Pokémon veterans will find a slighter, shallower experience than they're used to, and for them Let's Go will mostly be a curio and a tease of the franchise's future. But for the rest of us this is a friendly way to return to Kanto, stripping away the layers of fuss and features that have calcified over years of sequels to get back to the core of the Pokémon experience: exploring, battling, and catching 'em all.
If you're a series sceptic, it likely won't win you over - at least not unless you can force your way through the first ten hours - but fans looking for a Greek epic to invest a couple hundred hours in will find a rich world, a frankly ludicrous amount of content, and a welcome step forward for Assassin's Creed.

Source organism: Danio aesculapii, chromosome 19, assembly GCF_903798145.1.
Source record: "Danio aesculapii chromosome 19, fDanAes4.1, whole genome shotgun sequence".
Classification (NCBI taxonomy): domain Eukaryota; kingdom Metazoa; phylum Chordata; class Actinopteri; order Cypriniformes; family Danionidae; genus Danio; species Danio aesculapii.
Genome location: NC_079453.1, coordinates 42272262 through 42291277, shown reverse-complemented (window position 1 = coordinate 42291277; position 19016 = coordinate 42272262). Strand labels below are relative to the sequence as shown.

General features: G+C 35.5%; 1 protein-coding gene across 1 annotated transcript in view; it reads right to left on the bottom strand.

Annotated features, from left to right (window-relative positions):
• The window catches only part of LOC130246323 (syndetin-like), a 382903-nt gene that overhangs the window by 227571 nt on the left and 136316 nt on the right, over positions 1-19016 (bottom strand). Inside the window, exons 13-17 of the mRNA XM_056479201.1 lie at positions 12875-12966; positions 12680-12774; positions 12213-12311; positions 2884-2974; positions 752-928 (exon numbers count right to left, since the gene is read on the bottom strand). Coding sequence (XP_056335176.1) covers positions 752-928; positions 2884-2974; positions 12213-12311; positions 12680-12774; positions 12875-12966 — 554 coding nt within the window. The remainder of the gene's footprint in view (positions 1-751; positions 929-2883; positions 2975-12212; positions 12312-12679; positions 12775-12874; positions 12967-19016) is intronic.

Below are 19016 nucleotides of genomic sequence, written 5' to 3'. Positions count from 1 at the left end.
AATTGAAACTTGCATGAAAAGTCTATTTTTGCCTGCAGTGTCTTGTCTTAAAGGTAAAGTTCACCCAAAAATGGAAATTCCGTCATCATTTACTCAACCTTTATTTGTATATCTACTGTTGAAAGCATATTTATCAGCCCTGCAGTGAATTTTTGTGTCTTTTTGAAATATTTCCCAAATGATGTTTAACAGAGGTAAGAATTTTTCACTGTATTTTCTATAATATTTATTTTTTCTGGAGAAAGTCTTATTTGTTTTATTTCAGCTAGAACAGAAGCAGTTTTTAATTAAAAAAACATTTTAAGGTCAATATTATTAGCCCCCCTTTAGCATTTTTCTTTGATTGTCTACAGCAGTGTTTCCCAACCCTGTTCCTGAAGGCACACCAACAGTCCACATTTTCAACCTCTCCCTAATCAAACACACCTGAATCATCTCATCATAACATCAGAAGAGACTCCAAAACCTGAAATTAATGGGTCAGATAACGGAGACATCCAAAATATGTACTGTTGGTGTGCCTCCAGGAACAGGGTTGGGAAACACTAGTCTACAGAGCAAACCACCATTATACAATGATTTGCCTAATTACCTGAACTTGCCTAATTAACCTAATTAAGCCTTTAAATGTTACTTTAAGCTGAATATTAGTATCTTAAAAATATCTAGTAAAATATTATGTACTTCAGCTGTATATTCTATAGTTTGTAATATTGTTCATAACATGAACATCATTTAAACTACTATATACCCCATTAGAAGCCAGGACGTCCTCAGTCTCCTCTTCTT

David Cage's games have a reputation for being ambitious failures, outsized vision let down by time, technology, or videogame conventions. Detroit: Become Human is more of the same - but by that very nature feels less ambitious than before, while simultaneously bringing Cage's failings as a writer even further into the spotlight. This is clunky, awkward, and only fleetingly interesting once you look past the shiny surface. Androids may be alive, but Detroit: Become Human certainly isn't.